The Picture Book Buzz

Play Day School Day - Perfect Picture Book Friday #PPBF

June 19, 2020

It's always tough to be the youngest, to watch siblings go to that mysterious place, "school," for the whole day. They want to do everything the older kids "get" to do. Even pretending to go to their own school - although I'm not sure how much fun sitting in the garage with a lunch box actually was. I was already at school.

 

Toni Yuly has created an amazing book to not only intrigue but allay the fears of younger siblings about to head to school. As well as remind everyone about the joy and possibilities of getting outside and exploring each day.

 

 

 

 

 

 

Play Day School Day

 

Author/Illustrator: Toni Yuly

 

Publisher: Candlewick Press

 

Ages: 4-8

 

Fiction

 

Themes:

Play, school, curiosity, and getting outside.

 

Synopsis:

A younger sibling’s curiosity about school opens up a world of possibilities in this ode to the great outdoors.

Tomorrow is the first day of the new school year, and big sister Mona can’t wait to go back. “What do you do at school?” asks little brother Milo. As he listens to Mona recount the many things she does during the school week — riding the bus, practicing spelling and reading, learning about science, playing with friends — Milo’s activities illustrate that with a little imagination, nature itself can be a classroom. With delightfully naive artwork and a spare text, Toni Yuly shows that learning is play and vice versa, offering a gentle introduction to school for children who are just starting and a warm celebration for those who are going back.

 

Opening Lines:

"Tomorrow is the first day of school," 

says Mona. "I can't wait to go back."

 

"What do you do at school?" asks Milo.

 

What I Loved about this book:

Using a simple white background, fun collage technique, with added line accents, and sparse text, Toni Yuly masterfully explores the ways that playing outside is similar to a day at school.  As an added bonus, kids will enjoy watching the antics of a cat and a bluebird ithroughout the book.

 

Mona begins by explaining that riding a school bus is like riding in their wagon.

© Toni Yuly, 2020.

 

When Mona says they learn to read and write, Milo is seen weaving his name through a chain link fence with flowers. The next three spreads are amazing both in their simplicity and the connection of how play resembles school. "Learning about science . . .," - is accompanied by spread full of critters and their habitats (a brilliant way to open discussions of science), "math," - includes a spread of flowers, clouds, seedlings, and birds to count, and "art and music," - shows Mona dancing to the rhythm of the wind chimes and Milo beating sticks on a barrel.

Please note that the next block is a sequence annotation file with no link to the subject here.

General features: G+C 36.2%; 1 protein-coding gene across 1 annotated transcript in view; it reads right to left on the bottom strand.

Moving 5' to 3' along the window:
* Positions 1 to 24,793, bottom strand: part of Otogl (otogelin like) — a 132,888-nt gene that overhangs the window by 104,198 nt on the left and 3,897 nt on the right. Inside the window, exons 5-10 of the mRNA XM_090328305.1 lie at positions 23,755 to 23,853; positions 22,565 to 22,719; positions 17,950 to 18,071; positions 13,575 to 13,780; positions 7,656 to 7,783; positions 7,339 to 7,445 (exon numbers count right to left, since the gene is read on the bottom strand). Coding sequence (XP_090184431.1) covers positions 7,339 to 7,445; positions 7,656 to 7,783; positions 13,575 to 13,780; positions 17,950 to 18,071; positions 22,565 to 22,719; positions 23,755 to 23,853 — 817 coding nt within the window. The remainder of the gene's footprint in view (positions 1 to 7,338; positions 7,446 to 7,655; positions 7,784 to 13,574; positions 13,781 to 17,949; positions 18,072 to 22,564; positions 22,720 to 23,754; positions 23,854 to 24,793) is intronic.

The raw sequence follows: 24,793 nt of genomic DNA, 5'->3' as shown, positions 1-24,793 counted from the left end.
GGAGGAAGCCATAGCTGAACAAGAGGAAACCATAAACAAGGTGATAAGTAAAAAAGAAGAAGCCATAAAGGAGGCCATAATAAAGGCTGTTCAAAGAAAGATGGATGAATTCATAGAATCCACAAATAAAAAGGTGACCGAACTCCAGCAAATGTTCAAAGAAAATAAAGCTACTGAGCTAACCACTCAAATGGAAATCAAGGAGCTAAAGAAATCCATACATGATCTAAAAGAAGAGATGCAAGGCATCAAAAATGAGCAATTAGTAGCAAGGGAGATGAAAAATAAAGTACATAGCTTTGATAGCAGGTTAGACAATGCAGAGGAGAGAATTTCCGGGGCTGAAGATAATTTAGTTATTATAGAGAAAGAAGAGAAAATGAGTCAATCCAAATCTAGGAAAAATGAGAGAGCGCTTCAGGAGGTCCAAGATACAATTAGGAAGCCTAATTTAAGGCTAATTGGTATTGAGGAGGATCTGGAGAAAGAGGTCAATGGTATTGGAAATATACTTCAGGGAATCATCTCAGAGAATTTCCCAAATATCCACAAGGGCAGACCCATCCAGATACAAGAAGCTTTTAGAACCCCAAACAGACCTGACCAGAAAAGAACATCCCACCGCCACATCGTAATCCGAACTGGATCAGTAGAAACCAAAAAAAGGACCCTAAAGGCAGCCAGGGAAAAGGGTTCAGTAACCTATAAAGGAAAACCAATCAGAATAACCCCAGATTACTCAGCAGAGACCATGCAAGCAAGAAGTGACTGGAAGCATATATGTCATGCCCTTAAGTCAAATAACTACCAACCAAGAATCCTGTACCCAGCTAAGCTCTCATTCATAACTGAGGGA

Toni also subtly draws the connection between both school and nature having quiet and boisterous times.

 

 

 

 

 

 

 

 

© Toni Yuly, 2020.


The ending wraps it all up in a perfect "aww" moment. Overall, this is a wonderful book for those facing the start of school or missing older siblings. It also reminds us all that interacting with and watching nature is good for us and our mental health. It's even, perhaps, a reminder for teachers about the benefits of play and exploration in learning for all kids.

 

Resources:

- how could outside play be like art in school? Mud painting, sidewalk chalk, etc.

- write a list or draw a picture of what you miss most when you're at school. How about when you're home over the weekend, during break, or now?

- what are your favorite games to play outside, by yourself or with friends (siblings)?

- what things in your yard or park can you use to make music?

- read Maple and Willow Apart by Lori Nichols for another look at how two siblings handled the older one going off to school. How are these two books similar? How are they different?

 

If you missed the interview of Toni Yuly on Monday, find it (here).

 

This post is part of a series by authors and KidLit bloggers called Perfect Picture Book Fridays. For more picture book suggestions see Susanna Leonard Hill's Perfect Picture Books.

 

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